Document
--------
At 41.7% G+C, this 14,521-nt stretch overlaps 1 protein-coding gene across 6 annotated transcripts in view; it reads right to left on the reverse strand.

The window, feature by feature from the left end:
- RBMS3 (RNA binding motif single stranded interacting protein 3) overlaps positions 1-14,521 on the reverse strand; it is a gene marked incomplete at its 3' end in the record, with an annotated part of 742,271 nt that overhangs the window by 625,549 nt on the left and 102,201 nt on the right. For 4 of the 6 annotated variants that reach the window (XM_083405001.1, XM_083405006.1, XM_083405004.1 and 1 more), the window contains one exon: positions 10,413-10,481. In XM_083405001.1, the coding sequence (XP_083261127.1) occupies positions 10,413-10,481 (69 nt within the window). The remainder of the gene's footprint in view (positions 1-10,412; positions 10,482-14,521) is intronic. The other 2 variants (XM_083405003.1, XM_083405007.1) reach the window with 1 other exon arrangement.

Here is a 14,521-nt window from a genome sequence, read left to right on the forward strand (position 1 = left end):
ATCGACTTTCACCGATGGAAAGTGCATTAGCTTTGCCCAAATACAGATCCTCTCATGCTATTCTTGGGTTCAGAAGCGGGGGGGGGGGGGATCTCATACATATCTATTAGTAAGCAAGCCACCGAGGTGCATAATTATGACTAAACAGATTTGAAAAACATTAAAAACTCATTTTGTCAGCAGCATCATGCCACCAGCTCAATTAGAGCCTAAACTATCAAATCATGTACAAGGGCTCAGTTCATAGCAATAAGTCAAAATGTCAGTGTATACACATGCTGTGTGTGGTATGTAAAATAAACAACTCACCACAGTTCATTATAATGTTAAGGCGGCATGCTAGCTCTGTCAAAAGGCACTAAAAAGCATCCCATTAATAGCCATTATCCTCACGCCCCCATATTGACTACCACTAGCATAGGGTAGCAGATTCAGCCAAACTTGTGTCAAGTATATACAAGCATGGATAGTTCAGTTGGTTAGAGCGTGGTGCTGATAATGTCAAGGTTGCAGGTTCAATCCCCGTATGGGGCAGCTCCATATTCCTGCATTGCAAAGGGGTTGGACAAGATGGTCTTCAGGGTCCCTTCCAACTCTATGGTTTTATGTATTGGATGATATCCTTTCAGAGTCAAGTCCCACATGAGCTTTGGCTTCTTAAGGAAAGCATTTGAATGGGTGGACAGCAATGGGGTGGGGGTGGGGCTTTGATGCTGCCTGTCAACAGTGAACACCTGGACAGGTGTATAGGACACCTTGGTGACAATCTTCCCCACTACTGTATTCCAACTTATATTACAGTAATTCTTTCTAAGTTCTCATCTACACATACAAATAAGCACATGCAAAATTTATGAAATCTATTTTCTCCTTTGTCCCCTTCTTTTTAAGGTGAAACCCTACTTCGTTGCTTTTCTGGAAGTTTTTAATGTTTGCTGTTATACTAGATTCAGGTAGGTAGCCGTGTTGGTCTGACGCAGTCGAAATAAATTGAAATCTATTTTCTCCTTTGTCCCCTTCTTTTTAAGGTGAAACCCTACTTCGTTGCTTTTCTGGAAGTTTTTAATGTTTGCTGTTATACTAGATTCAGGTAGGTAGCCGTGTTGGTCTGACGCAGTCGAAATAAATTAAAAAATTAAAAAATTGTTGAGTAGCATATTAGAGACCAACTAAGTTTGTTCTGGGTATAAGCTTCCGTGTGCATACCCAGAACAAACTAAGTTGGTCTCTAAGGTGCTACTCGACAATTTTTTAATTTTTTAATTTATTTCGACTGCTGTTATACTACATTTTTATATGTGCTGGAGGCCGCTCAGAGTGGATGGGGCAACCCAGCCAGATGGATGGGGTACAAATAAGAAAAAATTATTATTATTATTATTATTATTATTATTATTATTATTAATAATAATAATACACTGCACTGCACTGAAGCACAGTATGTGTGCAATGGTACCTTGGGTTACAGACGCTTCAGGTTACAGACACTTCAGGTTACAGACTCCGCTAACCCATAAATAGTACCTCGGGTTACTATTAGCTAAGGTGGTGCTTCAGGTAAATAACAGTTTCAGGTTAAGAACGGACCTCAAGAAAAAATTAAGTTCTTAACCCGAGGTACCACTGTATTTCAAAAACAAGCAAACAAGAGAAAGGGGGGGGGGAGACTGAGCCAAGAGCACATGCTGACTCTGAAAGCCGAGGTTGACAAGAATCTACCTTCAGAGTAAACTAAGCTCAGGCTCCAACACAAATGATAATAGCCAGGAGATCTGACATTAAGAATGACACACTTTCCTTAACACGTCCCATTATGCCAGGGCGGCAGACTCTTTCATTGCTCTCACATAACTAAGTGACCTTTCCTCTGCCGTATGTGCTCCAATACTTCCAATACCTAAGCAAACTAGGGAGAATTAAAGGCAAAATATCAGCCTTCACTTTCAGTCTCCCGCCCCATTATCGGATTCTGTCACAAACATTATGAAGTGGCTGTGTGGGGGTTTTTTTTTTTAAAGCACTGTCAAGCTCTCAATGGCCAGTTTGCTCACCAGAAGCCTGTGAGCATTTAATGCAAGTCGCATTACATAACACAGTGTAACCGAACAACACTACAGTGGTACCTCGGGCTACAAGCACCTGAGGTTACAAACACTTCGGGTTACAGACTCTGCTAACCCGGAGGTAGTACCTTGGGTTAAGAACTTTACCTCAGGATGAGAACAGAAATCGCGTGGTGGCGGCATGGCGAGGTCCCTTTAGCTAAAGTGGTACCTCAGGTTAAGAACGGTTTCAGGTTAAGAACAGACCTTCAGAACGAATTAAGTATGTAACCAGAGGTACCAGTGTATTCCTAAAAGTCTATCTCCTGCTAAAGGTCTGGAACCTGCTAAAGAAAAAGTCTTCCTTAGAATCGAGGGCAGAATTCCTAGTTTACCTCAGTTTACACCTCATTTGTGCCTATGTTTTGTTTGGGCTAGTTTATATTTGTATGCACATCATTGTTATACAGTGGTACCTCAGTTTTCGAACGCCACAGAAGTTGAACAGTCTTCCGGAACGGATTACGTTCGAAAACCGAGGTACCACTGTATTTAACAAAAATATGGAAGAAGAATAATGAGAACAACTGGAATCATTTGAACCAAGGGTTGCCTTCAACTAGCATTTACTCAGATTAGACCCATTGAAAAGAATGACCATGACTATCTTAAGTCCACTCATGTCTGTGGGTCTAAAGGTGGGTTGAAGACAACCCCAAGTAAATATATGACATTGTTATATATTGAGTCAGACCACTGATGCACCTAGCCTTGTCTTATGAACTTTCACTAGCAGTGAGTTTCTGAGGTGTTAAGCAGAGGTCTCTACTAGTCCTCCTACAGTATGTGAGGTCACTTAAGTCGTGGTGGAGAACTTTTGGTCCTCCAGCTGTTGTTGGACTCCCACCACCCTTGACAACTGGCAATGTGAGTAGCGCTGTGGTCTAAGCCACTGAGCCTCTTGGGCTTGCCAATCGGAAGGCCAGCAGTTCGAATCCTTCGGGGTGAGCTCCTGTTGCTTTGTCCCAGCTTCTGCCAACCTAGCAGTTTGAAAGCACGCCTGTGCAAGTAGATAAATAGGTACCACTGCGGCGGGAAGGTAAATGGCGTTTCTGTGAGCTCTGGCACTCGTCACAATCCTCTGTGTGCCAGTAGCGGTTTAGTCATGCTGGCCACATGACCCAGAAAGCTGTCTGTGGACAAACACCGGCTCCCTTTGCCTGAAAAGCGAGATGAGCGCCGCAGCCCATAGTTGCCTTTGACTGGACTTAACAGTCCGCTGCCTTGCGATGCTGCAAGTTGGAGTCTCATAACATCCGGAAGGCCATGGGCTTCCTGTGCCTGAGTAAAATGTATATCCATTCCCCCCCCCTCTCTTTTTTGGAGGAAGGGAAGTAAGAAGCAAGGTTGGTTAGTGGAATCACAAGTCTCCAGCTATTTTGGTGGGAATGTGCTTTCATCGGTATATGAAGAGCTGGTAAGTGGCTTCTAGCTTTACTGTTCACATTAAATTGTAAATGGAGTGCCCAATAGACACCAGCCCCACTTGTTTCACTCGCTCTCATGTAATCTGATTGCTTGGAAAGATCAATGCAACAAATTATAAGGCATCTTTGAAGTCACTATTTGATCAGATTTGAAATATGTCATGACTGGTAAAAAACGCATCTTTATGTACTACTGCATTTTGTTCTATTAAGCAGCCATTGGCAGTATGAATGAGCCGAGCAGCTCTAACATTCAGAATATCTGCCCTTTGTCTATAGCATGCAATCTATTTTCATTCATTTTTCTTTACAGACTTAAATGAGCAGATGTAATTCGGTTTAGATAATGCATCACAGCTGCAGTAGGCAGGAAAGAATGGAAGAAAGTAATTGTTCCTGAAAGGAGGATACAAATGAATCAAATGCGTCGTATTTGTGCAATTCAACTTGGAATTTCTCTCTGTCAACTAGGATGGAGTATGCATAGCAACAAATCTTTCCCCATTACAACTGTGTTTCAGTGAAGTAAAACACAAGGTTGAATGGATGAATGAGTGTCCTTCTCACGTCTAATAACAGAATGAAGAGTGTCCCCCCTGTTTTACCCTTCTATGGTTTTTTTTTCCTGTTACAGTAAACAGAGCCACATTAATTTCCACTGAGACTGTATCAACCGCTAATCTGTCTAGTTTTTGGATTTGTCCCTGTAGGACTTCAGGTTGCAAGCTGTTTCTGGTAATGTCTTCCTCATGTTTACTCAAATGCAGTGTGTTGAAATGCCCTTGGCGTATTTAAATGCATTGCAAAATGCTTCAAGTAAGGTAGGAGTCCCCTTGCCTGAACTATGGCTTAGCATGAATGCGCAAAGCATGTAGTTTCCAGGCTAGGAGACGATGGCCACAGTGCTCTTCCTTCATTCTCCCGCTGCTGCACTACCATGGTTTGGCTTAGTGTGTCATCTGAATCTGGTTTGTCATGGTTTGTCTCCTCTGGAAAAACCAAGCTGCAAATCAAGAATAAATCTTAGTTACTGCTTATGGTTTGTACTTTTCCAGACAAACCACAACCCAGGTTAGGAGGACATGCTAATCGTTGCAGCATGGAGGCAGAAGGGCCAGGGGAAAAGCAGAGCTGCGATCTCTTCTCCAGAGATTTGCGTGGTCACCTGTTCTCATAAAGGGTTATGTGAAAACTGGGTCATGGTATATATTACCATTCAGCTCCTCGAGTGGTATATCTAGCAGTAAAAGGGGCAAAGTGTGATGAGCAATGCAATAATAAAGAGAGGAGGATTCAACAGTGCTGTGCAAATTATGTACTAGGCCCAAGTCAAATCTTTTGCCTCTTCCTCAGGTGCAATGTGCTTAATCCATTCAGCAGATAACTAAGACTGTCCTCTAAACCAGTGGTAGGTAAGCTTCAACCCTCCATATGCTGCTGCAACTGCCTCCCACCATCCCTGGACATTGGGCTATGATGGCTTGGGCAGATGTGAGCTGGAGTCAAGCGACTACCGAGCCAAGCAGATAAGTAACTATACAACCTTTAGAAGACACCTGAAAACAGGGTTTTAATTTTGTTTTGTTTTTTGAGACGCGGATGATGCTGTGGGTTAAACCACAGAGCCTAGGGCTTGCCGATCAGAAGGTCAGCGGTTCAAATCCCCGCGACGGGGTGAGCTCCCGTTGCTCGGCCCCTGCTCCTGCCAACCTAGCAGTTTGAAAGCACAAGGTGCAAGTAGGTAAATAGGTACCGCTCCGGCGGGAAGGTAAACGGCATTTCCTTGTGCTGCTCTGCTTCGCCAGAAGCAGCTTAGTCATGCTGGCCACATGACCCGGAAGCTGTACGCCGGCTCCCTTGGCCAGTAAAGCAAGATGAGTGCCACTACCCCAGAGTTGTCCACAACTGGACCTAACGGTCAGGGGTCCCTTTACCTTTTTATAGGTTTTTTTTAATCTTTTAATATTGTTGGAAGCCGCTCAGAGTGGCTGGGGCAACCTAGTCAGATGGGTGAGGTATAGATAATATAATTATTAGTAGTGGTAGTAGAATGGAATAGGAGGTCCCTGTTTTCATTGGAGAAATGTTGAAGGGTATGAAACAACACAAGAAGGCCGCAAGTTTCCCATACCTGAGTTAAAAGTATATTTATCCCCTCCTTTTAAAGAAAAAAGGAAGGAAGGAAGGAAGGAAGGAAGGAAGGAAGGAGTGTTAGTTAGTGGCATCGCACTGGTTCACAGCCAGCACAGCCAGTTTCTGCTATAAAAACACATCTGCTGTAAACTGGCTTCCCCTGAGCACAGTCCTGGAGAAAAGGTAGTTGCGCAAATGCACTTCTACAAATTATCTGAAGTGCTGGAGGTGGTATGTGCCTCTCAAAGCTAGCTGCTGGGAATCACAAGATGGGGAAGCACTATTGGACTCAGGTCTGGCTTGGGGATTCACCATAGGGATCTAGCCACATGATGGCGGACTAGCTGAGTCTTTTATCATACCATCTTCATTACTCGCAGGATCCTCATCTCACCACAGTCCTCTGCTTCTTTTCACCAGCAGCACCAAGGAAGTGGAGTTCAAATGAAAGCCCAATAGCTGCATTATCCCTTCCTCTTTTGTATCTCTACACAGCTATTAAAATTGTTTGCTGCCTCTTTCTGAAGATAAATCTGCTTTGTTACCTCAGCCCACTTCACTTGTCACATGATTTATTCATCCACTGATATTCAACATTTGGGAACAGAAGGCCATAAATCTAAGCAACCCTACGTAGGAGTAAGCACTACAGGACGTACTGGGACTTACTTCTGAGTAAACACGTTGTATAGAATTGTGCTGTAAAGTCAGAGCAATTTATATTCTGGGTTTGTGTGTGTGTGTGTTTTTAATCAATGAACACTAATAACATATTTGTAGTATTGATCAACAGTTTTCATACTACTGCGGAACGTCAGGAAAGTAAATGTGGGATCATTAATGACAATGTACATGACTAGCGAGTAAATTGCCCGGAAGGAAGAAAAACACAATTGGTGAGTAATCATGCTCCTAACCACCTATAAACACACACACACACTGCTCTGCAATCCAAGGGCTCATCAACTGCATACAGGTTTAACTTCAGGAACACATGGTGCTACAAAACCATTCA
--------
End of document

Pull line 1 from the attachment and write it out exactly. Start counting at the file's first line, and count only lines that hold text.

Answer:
At 41.7% G+C, this 14,521-nt stretch overlaps 1 protein-coding gene across 6 annotated transcripts in view; it reads right to left on the reverse strand.